YOUR BUSINESS REPUTATION: HIDDEN RISKS AND RESOURCES
Published November 27, 2018
Every phone conversation, system installation, driver behavior and consumer review influences reputation…good or bad. For your business there are innumerable points that risk all the time and effort spent in building a good reputation. Have you listed them lately? Have you shared with your staff the importance of maintaining a good to excellent business reputation? I think this Rupert Murdoch quote clarifies the priority:
“Our reputation is more important
that the last hundred million dollars.”
So, we can agree reputation is important. To turn that to actionable steps let’s break it into two areas – Risks and Resources. As a business owner I start off with some of the obvious ones like courtesy on the phone and making sure my field teams drive safely and are professional while on site. Risks that are a bit more hidden are often driven by newer technology and increased expectations.
The growth of social media and review sites like Yelp have shifted influence more peer-to-peer. Whether you believe in social media or not, one of the first things many folks do is go online to find out what they can about a product or company. Even if your Better Business Bureau reviews are strong your reputation can still be damaged by poor reviews on Facebook or damaging information showing up in a Google search.
Beware if you start to think the solution is to not have things online. Generally, people expect a digital presence beyond a website these days. Businesses in service and manufacturing particularly benefit with good reputations online and offline for recruiting and new sales. Clients and prospects expect to find you where they are looking. In other words, expectations are high that you are a strong company online and offline.
- Let your staff know they play a role in building and keeping the company reputation strong. I’ve never liked the saying “the customer is always right” because I feel like it devalues staff. I do like the phrase “the customer doesn’t have to be right, but they do need to be happy.” Asking “what can we do to make this right for you?” empowers both parties.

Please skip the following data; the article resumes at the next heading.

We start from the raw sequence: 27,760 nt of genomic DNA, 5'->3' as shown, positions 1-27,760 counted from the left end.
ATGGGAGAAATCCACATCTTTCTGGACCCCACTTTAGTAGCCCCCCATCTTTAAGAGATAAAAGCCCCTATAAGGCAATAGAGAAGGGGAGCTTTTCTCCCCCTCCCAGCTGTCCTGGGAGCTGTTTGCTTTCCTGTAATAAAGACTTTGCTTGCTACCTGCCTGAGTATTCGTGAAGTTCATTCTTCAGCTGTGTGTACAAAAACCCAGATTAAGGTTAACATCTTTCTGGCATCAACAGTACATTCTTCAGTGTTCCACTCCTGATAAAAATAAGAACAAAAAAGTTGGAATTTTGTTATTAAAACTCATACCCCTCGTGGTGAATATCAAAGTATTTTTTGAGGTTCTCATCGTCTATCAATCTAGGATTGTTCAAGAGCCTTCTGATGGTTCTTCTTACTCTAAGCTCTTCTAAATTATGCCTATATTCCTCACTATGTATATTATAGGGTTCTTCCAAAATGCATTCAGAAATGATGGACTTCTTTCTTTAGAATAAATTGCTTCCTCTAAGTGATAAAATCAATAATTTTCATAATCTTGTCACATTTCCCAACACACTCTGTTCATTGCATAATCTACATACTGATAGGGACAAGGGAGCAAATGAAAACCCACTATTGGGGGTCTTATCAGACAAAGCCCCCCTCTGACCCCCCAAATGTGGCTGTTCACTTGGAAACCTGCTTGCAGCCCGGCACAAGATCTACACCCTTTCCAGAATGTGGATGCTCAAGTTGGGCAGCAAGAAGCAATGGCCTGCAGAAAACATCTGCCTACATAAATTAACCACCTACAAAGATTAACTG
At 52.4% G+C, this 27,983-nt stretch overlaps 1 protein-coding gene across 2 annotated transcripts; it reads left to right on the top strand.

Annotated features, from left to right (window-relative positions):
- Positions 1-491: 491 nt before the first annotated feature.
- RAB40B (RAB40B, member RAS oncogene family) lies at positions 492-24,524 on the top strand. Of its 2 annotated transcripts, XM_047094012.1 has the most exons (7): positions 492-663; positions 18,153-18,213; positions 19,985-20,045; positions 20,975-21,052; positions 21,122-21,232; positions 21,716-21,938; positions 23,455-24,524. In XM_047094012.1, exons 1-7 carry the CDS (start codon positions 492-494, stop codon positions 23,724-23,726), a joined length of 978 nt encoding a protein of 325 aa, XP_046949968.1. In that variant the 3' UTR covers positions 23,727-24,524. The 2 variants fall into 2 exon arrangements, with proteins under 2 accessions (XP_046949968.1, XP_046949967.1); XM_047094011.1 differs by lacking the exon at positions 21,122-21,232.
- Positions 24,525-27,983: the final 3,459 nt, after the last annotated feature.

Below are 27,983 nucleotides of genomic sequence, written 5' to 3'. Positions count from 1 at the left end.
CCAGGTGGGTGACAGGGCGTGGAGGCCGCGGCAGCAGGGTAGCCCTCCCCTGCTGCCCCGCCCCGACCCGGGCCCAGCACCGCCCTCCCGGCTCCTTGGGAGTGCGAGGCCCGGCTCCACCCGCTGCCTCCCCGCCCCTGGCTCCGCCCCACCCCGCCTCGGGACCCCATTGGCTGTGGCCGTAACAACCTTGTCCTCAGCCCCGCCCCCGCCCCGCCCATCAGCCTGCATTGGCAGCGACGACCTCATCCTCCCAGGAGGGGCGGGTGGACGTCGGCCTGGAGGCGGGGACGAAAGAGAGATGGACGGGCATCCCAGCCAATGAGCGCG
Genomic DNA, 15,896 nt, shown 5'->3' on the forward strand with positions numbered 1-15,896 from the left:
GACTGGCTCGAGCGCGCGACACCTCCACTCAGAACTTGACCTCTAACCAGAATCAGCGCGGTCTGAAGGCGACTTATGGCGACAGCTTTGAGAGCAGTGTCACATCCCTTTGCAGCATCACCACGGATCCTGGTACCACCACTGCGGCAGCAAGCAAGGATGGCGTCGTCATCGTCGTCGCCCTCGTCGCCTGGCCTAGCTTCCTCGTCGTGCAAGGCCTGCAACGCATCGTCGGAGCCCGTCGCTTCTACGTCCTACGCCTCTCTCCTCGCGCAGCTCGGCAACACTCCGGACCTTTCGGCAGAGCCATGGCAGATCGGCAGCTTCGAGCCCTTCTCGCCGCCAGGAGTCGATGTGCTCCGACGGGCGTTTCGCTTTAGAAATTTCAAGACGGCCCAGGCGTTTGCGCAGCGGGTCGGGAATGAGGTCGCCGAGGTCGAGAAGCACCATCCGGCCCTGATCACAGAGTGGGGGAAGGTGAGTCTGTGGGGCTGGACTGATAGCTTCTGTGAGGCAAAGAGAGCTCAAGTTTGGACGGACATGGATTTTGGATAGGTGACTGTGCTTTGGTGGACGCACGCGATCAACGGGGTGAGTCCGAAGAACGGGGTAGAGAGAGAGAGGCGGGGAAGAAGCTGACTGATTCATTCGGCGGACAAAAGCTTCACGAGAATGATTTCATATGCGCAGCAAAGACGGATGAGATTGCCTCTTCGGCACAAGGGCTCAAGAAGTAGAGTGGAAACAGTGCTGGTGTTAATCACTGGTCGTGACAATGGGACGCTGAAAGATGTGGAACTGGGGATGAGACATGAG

- Respond in a positive tone to complaints. And if you can’t do it, find someone that can. In this digital world of recordings and viral content, companies that respond inappropriately can quickly become news. “Take the high road!” is an excellent mantra to post around your building.
- Carefully consider what you post online – anywhere – no matter the privacy settings. Management in a company is seen as representative of the company values and ethics. Whether you agree or not, privacy is thin when it comes to photos being posted out of context. Look at the founder of Papa Johns and what happened when photos of his big game hunting became a national outcry and consumer boycott. Again, you don’t have to agree, but understand that it’s the current reality.
DON’T let this discourage you from making full use of online directories, social media and any other digital resource available to enhance your reputation.
Speaking of resources…
- DO monitor your online reputation by creating a Google Alert. You will get notified when the names or phrases you have in your alert appear online.
- Have clear procedures for those that are involved with any online customer interactions. If a customer complaint is received on Facebook, thank the person and move the conversation offline. Never get into an argument where the world can watch.
- Follow up on any negative online reviews. This is an opportunity that you can use later as an example of turning the complainer into a fan. At the very least, be sure to show concern and the desire to make things right within the conversation online.
- For those interacting face-to-face remind them of resources like LinkedIn to better understand a customer’s business needs. Checking a potential client or vendor reputation in advance can give insights that help in service and negotiations.
DON’T loose sight of how important reputation is to a business. Online, offline, by referral or through association, customers, potential and existing employees and future opportunities are all impacted by how your business is perceived.
Reputation can change quickly, so stay vigilant and reinforce the message to your staff regularly. As Warren Buffett says
“It takes 20 years to build
a reputation and five minutes to ruin it.
If you think about that,
you’ll do things differently.”
To download your REPUTATION poster, click here.